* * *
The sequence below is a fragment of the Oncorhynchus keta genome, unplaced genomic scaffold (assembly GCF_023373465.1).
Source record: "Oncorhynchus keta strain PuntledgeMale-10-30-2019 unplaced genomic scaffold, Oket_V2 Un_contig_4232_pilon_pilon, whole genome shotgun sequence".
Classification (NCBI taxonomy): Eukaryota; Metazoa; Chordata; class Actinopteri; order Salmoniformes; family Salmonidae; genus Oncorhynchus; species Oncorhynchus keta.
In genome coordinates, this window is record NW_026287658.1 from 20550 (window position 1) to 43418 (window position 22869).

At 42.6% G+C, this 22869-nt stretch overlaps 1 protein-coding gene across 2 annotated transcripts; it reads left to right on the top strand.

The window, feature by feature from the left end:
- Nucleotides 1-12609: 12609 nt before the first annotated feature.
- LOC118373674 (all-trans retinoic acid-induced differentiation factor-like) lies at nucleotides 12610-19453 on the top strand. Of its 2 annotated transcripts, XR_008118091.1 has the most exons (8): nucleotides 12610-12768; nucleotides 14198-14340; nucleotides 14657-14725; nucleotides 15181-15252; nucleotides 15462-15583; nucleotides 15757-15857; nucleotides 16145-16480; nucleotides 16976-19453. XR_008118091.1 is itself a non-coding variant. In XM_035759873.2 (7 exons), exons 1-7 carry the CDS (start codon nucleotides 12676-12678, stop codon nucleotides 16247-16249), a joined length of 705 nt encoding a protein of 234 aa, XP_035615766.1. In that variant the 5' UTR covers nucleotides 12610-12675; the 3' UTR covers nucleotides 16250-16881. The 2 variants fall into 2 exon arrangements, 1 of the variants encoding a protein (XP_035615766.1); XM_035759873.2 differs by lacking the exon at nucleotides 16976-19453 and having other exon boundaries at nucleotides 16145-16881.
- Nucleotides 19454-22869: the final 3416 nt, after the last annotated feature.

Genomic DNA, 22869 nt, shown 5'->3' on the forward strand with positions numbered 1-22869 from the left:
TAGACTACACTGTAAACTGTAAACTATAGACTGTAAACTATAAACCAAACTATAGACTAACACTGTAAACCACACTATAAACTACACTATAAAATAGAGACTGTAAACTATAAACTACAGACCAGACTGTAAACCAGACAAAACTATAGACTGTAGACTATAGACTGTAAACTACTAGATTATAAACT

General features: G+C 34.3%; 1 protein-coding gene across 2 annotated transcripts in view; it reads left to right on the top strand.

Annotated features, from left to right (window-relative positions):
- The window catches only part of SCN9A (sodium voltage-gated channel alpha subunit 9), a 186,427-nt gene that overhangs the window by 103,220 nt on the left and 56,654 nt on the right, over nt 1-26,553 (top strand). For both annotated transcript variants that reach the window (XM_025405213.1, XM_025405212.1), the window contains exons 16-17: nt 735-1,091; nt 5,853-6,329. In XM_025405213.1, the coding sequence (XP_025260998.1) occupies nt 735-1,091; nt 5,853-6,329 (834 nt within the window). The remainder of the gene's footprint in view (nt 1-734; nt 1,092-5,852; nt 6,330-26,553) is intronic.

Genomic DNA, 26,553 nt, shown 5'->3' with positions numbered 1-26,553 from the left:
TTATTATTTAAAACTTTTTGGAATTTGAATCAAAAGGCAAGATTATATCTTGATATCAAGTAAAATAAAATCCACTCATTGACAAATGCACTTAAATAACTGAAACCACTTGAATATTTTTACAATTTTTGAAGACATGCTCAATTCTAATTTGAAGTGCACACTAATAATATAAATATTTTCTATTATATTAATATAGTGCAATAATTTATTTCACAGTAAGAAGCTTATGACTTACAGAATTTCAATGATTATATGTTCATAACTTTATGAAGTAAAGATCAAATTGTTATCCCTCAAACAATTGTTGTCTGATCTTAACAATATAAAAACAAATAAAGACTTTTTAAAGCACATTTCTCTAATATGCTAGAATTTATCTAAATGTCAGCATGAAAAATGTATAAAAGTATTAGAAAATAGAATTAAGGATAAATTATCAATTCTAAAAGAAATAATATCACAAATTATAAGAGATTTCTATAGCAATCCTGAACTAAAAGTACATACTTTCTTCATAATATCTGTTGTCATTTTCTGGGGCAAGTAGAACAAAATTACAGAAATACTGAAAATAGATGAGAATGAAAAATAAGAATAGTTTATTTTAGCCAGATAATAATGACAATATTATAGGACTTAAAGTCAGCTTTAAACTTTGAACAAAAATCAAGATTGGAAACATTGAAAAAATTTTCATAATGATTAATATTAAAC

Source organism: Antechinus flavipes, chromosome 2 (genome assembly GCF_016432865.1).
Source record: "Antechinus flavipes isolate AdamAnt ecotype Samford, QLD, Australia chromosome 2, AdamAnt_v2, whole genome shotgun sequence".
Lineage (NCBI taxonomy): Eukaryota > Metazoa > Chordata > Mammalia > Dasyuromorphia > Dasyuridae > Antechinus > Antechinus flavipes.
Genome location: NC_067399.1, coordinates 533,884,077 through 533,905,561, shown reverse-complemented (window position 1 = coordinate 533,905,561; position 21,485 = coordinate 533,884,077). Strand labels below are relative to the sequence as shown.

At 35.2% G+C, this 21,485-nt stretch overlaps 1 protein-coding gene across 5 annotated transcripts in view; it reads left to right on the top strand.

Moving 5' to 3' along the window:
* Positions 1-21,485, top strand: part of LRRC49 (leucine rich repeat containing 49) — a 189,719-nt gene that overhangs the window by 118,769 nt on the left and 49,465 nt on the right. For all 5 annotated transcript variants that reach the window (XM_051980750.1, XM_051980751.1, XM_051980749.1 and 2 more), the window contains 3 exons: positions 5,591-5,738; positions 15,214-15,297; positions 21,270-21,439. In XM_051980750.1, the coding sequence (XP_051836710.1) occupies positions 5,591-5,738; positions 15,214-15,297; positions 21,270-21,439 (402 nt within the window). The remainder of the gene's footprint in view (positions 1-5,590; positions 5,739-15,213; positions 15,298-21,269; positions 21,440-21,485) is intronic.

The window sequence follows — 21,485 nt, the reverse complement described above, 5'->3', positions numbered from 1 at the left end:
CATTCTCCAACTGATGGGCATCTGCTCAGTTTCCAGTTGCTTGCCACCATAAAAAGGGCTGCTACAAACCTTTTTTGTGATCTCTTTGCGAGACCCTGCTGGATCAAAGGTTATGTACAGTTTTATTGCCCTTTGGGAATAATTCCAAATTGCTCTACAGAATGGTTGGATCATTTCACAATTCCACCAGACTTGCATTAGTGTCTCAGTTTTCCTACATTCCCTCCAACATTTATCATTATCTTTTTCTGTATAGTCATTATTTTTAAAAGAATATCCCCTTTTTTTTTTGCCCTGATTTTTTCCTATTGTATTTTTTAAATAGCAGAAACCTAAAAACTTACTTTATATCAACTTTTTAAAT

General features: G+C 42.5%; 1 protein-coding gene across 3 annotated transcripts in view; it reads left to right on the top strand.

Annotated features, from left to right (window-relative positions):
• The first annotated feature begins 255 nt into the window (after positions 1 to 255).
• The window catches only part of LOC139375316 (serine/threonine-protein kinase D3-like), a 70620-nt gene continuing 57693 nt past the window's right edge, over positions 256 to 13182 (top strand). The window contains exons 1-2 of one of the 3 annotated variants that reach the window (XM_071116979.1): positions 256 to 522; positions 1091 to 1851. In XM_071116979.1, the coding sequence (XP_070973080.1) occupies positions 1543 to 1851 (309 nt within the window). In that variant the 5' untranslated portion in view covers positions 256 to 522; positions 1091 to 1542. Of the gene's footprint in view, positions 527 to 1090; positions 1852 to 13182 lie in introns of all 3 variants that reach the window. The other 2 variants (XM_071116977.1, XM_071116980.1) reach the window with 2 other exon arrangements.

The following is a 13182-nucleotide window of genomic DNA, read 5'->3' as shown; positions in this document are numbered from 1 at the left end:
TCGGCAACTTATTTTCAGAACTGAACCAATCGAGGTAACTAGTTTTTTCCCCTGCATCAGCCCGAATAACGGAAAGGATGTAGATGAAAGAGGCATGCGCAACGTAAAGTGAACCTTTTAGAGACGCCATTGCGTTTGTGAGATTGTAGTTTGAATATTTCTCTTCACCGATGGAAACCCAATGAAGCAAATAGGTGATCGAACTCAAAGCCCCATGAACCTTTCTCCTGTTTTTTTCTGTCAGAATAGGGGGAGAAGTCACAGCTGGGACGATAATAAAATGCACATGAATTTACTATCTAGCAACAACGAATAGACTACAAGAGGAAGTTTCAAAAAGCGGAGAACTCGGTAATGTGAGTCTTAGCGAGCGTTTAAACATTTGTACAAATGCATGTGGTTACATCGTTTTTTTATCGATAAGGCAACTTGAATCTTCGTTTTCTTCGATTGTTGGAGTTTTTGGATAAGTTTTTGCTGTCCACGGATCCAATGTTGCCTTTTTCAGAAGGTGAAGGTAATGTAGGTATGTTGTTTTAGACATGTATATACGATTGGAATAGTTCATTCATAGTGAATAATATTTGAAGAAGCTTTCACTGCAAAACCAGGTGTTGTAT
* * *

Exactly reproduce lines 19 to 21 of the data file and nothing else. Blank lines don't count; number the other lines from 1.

Lineage (NCBI taxonomy): Eukaryota > Metazoa > Chordata > Mammalia > Dasyuromorphia > Dasyuridae > Antechinus > Antechinus flavipes.
Genome location: NC_067399.1, coordinates 533,884,077 through 533,905,561, shown reverse-complemented (window position 1 = coordinate 533,905,561; position 21,485 = coordinate 533,884,077). Strand labels below are relative to the sequence as shown.

At 35.2% G+C, this 21,485-nt stretch overlaps 1 protein-coding gene across 5 annotated transcripts in view; it reads left to right on the top strand.